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Peregrine falcons in Rochdale

Peregrine falcons have nested outside the clock tower at Rochdale Town Hall since 2008. The birds have attracted considerable public interest and they are regularly seen soaring above Rochdale town centre hunting for food. A nesting area was built for the birds 9 years ago, helping to provide them a safe haven to sleep, breed and raise their young. As the tallest building in Rochdale town centre, the town hall reflects the peregrine's natural habitat to breed and hunt prey.

Our recent award winning Revealing the Roch project was praised for renaturalising the river and helping to bring wildlife back to the town centre. More about Revealing the Roch.

Live webcam

See the birds progress throughout the nesting period as they raise their young at the top of Rochdale's most historic building.

Website and social media updates

As well as the live webcam, you can follow the birds' progress on  using the Twitter hashtag #rochfalcons or on  Facebook  

4 falcon chicks named

In May 2017 we held a competition to name the 4 falcon chicks. Thanks to all those who entered.  The winning falcon chick names are:

​Names of falcon chicks ​Winners
​Freddie ​Sarah Pugh
​Millenium Falcon ​James Walsh
​El Superfasto ​Alistair Whitehead
​Perrie

​Class 12 Smithy Bridge Primary School

Nesting period

The falcons have already laid 4 eggs with the first egg being laid on Sunday, 2 April 2017. The birds are most active at the start of the breeding season from February and March. Egg-laying typically occurs by the end of March to early April, with hatching usually occurring during the first week of May. Once hatched, the chicks should take their first flight within 6 weeks.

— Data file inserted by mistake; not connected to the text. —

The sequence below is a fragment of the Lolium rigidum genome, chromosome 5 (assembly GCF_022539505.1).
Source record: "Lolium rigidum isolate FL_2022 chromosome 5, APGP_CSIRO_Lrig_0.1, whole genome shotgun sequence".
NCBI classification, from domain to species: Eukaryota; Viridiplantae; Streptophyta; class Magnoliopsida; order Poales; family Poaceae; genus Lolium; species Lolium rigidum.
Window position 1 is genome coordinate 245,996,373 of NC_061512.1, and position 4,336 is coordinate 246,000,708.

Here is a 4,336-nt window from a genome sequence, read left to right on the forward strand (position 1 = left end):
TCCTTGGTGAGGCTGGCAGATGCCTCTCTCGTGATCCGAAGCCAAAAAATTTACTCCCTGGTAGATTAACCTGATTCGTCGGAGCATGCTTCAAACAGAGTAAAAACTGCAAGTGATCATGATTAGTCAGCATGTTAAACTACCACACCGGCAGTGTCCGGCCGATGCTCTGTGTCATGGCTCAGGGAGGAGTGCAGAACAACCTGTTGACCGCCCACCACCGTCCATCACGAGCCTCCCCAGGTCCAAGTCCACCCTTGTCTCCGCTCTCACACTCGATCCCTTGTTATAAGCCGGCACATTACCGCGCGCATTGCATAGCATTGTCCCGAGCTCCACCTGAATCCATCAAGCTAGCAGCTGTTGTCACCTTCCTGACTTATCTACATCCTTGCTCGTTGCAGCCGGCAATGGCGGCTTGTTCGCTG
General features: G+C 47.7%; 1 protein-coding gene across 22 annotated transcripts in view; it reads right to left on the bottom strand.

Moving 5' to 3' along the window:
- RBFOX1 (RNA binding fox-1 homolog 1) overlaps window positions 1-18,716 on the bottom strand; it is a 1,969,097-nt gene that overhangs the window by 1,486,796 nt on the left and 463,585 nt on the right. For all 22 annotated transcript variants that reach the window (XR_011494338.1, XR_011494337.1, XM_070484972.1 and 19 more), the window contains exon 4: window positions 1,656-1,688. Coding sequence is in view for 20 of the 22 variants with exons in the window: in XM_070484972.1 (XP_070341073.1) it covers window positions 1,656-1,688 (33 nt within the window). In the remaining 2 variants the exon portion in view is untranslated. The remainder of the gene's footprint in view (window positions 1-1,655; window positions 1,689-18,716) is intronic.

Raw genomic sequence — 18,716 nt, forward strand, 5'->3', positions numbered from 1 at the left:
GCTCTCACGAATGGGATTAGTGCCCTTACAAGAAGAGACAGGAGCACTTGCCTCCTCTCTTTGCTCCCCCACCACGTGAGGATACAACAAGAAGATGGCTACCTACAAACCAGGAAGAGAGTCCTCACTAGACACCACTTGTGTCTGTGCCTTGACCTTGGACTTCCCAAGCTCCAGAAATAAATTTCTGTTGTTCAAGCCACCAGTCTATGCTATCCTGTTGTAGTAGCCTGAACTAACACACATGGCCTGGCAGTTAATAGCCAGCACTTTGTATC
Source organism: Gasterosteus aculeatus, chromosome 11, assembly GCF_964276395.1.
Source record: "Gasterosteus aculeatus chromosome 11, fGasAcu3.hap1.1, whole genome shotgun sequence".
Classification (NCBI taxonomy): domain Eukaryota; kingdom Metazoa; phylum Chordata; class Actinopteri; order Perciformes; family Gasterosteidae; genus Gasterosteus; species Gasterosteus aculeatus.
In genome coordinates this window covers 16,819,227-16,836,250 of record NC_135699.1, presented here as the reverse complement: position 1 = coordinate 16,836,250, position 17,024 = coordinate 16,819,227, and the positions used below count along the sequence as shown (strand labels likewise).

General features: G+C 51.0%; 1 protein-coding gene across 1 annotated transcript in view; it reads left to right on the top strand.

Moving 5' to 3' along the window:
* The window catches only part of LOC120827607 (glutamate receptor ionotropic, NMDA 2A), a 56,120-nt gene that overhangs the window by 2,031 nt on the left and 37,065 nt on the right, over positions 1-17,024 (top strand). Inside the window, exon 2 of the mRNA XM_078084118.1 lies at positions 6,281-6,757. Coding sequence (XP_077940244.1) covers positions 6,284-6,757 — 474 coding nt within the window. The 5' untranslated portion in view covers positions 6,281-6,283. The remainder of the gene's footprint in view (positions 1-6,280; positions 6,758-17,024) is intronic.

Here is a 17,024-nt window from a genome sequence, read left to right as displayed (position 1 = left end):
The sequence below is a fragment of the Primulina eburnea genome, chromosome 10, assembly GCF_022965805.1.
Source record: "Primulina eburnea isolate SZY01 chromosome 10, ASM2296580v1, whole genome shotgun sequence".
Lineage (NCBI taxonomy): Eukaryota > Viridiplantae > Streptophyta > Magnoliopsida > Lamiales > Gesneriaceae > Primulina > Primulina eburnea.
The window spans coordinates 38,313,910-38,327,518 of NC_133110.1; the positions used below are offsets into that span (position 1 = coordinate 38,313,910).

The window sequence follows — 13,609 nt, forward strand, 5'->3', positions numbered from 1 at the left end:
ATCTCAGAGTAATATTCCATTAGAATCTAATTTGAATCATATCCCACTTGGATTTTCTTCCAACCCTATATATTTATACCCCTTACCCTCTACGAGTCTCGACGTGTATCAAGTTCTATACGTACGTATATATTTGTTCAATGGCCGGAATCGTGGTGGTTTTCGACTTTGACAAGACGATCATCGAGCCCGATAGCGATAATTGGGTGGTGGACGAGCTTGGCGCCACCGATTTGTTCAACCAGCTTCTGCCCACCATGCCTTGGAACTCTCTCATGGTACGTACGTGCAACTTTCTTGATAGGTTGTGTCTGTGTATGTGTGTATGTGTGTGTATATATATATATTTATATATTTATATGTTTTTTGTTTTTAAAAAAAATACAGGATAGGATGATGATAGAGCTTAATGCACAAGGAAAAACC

Falcon facts

  • Peregrines are the world's fastest living creatures, often reaching speeds of 200mph in stoop.
  • They feed off medium-sized birds, such as wading birds, pigeons and small ducks.
  • 60 years ago the birds nearly died out across the northern hemisphere. The numbers recovered and there are estimated to be 1500 breeding pairs in the UK.
  • Peregrines are increasingly found breeding on tall buildings in towns and cities, as well as on hedges and cliffs. The peregrine is afforded the highest degree of legal protection under the Wildlife and Countryside Act 1981. 
  • It's an offence to intentionally take, injure or kill a peregrine or to take, damage or destroy its nest, eggs or young. It is also an offence to intentionally or recklessly disturb the birds close to their nest during the breeding season. Violation of the law can attract fines up to £5,000 per offence and/or a prison sentence of up to 6 months.